All of us, every single man, woman, and child on the face of the Earth were born with the same unalienable rights; to life, liberty and the pursuit of happiness. And, if the governments of the world can't get that through their thick skulls, then, regime change will be necessary.
The COVID-19 pandemic has disrupted lives the world over for more than a year. Its death toll will soon reach three million people. Yet the origin of pandemic remains uncertain: The political agendas of governments and scientists have generated thick clouds of obfuscation, which the mainstream press seems helpless to dispel.
In what follows I will sort through the available scientific facts, which hold many clues as to what happened, and provide readers with the evidence to make their own judgments. I will then try to assess the complex issue of blame, which starts with, but extends far beyond, the government of China.
By the end of this article, you may have learned a lot about the molecular biology of viruses. I will try to keep this process as painless as possible. But the science cannot be avoided because for now, and probably for a long time hence, it offers the only sure thread through the maze.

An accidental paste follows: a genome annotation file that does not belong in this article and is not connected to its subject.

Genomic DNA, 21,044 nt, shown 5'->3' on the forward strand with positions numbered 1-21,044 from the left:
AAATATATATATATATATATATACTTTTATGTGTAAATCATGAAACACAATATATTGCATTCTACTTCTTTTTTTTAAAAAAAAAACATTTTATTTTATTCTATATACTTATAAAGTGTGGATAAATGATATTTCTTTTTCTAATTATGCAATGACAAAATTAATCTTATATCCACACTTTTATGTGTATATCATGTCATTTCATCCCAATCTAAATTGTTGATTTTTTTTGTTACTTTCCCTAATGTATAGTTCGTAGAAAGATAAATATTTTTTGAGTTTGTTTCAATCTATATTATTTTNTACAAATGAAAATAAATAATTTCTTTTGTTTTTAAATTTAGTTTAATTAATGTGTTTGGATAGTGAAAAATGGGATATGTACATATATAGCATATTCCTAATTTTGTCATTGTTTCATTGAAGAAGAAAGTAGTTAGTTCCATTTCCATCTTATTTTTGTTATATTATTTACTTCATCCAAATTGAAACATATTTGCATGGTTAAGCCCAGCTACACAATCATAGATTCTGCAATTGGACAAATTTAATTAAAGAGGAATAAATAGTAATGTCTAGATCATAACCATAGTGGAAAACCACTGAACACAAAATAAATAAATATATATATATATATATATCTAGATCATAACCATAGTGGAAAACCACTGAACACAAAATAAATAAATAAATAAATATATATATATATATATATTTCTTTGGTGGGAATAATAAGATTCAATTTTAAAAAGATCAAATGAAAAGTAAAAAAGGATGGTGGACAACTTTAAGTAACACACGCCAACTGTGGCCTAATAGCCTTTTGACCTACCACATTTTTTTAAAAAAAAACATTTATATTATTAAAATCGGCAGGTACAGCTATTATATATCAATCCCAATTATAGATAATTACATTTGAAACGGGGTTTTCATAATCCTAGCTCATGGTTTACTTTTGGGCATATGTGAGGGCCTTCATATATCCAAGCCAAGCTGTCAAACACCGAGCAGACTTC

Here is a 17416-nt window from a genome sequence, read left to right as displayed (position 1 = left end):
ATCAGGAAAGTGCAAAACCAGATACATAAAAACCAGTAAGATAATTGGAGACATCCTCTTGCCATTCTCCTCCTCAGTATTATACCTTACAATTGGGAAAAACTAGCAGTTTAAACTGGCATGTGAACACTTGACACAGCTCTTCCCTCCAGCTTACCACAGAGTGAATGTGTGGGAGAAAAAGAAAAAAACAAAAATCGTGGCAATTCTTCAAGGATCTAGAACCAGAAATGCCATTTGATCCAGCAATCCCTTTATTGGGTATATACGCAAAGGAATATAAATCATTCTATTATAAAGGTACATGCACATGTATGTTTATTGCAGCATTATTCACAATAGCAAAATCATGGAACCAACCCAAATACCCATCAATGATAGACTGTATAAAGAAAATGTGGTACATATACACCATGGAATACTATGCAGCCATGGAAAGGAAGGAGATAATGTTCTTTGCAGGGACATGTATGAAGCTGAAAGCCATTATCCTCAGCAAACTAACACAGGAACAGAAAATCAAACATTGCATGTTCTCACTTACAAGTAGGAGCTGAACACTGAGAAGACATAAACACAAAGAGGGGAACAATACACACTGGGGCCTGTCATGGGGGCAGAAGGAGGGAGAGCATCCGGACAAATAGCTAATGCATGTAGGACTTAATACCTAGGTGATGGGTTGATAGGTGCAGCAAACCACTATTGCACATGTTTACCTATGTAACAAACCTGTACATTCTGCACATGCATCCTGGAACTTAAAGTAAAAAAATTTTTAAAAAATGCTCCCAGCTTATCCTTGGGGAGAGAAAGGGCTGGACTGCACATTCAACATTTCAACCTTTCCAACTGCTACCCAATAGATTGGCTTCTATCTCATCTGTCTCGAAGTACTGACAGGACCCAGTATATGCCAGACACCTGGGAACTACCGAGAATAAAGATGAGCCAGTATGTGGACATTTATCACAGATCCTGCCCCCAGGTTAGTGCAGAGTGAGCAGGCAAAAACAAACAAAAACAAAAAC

The virus that caused the pandemic is known officially as SARS-CoV-2, but can be called SARS2 for short. As many people know, there are two main theories about its origin. One is that it jumped naturally from wildlife to people. The other is that the virus was under study in a lab, from which it escaped. It matters a great deal which is the case if we hope to prevent a second such occurrence.
I’ll describe the two theories, explain why each is plausible, and then ask which provides the better explanation of the available facts. It’s important to note that so far there is no direct evidence for either theory. Each depends on a set of reasonable conjectures but so far lacks proof. So I have only clues, not conclusions, to offer. But those clues point in a specific direction. And having inferred that direction, I’m going to delineate some of the strands in this tangled skein of disaster.
A tale of two theories. After the pandemic first broke out in December 2019, Chinese authorities reported that many cases had occurred in the wet market — a place selling wild animals for meat — in Wuhan. This reminded experts of the SARS1 epidemic of 2002, in which a bat virus had spread first to civets, an animal sold in wet markets, and from civets to people. A similar bat virus caused a second epidemic, known as MERS, in 2012. This time the intermediary host animal was camels.